Christ, Our Cupbearer

By: Chris Johnson

The Bible relays the stories of several cupbearers within its volumes. Nehemiah was the cupbearer to King Artaxerxes when he was moved by God to return to rebuild the city walls of Jerusalem. Going back a thousand years, Joseph met a cupbearer in prison whom he asks to petition the Pharaoh for Joseph’s own freedom.

In those times, a cupbearer, when he brought the king his cup, would test it himself for poison, leaving the king’s own life completely in the hands of the cupbearer.

While these are the only occasions where “cupbearers” are mentioned in the Bible, there are a few time when the responsibilities of the office of cupbearer are referred to, although we might not immediately recognize them. In these cases, the “cup” is delivered by God Himself.

For in the hand of the LORD there is a cup with foaming wine, well mixed, and He pours out from it, and all the wicked of the earth shall drain it down to the dregs. Psalm 75:8_:_

Wake yourself, wake yourself, stand up, O Jerusalem, you who have drunk from the hand of the LORD the cup of his wrath, who have drunk to the dregs the bowl, the cup of staggering. Isaiah 51:17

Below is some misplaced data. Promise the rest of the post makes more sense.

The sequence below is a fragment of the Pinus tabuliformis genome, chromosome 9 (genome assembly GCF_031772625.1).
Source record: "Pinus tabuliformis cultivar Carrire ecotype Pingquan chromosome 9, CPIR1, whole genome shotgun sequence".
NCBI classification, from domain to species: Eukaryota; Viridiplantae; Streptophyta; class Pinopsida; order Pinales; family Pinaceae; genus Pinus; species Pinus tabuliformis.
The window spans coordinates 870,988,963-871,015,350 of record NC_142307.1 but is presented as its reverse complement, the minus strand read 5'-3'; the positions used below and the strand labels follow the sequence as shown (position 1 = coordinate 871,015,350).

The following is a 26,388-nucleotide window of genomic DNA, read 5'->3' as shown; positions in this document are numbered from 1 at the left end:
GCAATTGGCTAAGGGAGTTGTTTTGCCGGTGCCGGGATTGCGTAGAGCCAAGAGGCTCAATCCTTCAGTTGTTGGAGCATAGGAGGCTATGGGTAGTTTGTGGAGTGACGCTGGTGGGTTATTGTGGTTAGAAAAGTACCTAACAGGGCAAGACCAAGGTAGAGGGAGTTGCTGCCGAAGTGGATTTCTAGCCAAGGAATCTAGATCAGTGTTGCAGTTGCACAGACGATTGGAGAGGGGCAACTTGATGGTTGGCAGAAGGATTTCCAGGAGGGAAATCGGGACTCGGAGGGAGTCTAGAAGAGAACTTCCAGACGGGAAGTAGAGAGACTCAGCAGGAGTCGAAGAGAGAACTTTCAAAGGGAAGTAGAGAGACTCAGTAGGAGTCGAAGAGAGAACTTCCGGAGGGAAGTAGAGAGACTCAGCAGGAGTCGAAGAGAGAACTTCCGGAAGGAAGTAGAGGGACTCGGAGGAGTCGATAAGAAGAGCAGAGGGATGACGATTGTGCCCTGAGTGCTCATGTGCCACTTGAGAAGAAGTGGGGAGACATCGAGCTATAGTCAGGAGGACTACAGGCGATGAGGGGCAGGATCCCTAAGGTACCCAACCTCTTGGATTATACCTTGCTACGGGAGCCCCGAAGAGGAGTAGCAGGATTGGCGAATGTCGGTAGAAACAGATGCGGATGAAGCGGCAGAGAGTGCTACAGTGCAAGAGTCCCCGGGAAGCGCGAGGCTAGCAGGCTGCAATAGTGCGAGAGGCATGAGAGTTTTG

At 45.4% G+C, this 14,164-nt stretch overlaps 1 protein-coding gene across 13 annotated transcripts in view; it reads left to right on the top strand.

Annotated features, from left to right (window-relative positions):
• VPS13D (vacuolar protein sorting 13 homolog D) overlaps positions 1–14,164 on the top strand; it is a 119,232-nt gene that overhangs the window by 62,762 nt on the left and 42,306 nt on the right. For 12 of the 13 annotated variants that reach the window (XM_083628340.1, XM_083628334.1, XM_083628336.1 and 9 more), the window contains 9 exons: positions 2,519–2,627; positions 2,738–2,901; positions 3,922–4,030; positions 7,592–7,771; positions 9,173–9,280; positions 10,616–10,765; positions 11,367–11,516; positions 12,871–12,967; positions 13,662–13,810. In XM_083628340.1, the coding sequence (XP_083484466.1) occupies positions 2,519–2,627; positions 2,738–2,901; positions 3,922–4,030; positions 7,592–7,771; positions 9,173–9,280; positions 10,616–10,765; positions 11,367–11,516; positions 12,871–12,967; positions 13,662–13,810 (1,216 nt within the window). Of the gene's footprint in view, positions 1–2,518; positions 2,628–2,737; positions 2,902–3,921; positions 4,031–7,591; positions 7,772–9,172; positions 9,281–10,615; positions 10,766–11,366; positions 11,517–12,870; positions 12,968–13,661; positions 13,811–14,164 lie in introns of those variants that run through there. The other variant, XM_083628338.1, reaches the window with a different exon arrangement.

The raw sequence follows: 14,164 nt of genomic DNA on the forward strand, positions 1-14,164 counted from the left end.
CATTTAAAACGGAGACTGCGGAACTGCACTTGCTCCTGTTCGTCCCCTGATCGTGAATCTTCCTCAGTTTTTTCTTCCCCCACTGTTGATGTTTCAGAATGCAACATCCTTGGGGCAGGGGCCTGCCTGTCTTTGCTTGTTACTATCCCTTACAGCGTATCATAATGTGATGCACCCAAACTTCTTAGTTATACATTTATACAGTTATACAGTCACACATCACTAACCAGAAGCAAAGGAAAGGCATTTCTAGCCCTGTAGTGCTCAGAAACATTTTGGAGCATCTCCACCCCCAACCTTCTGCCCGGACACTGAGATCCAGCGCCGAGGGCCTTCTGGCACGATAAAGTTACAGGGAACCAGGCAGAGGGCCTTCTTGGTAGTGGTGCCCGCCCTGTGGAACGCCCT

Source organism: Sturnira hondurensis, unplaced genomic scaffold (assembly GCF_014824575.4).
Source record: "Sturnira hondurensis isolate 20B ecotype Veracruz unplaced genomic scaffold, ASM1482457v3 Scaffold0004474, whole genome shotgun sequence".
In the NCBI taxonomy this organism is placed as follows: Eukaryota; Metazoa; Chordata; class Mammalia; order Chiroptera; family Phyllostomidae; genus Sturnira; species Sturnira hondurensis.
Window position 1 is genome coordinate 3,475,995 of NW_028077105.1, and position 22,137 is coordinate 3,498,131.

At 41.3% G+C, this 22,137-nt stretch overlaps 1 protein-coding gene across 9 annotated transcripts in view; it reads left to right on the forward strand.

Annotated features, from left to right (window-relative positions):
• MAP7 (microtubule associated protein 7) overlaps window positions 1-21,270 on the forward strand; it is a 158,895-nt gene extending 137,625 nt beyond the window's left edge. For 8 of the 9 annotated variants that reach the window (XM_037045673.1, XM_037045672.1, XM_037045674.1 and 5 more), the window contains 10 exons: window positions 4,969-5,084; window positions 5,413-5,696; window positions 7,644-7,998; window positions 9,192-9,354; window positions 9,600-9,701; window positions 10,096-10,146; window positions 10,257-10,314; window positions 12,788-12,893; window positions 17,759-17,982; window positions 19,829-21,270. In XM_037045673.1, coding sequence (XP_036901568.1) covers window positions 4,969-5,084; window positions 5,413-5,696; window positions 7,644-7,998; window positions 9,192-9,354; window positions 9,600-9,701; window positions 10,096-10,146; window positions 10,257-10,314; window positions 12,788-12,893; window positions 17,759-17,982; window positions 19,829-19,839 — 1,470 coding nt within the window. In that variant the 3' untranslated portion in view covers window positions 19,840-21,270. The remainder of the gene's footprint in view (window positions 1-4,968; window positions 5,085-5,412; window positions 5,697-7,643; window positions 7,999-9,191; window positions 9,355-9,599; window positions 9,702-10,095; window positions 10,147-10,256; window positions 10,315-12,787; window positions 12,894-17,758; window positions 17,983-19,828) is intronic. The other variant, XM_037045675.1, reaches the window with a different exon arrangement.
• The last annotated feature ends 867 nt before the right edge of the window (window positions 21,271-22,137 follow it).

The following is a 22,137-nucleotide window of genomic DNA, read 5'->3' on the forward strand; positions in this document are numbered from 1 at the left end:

The cup in the LORD’s right hand will come around to you, and utter shame will come upon your glory! Habbakuk 2:16

Thus the LORD, the God of Israel said to me: “Take from my hand this cup of the wine of wrath, and make all the nations to whom I send you drink it.” Jeremiah 25:15

In the Old Testament, throughout the prophetic books, this image of God serving His wine to Israel and to the nations is repeated over and over. And in every example, God’s cup is a cup of “wrath” or of “staggering” leading to shame.

So, it’s Easter weekend. And, if church historians were 100% accurate with their dating methods, 1,990 years ago today, Christ was crucified in our place. And, the night before, he knelt in the garden to pray with His disciples and ask, “My Father, if it be possible, let this cup pass from me; nevertheless, not as I will but as You will.” And then, on the cross, He “drunk to the dregs, the bowl, the cup of staggering.”

God gave the nations His cup of wrath to drink, but Christ, our cupbearer, drank it in our place.

In the story of Joseph, while he was in prison, Joseph asks a favor of Pharaoh’s cupbearer: “Only remember me, when it is well with you…” Of course, the cupbearer famously when he was restored to His position forgot all about Joseph. Our Cupbearer did not forget! Joseph’s request is almost exactly echoed by the thief on the cross who asked our Cupbearer, “Jesus, remember me when you come into your kingdom.” And Jesus assured Him, “Today, you will be with me in Paradise.”

While Christ drained the cup of wrath Himself, He served His disciples a cup as well, saying, “This is my blood of the covenant, which is poured out for many for the forgiveness of sins.”

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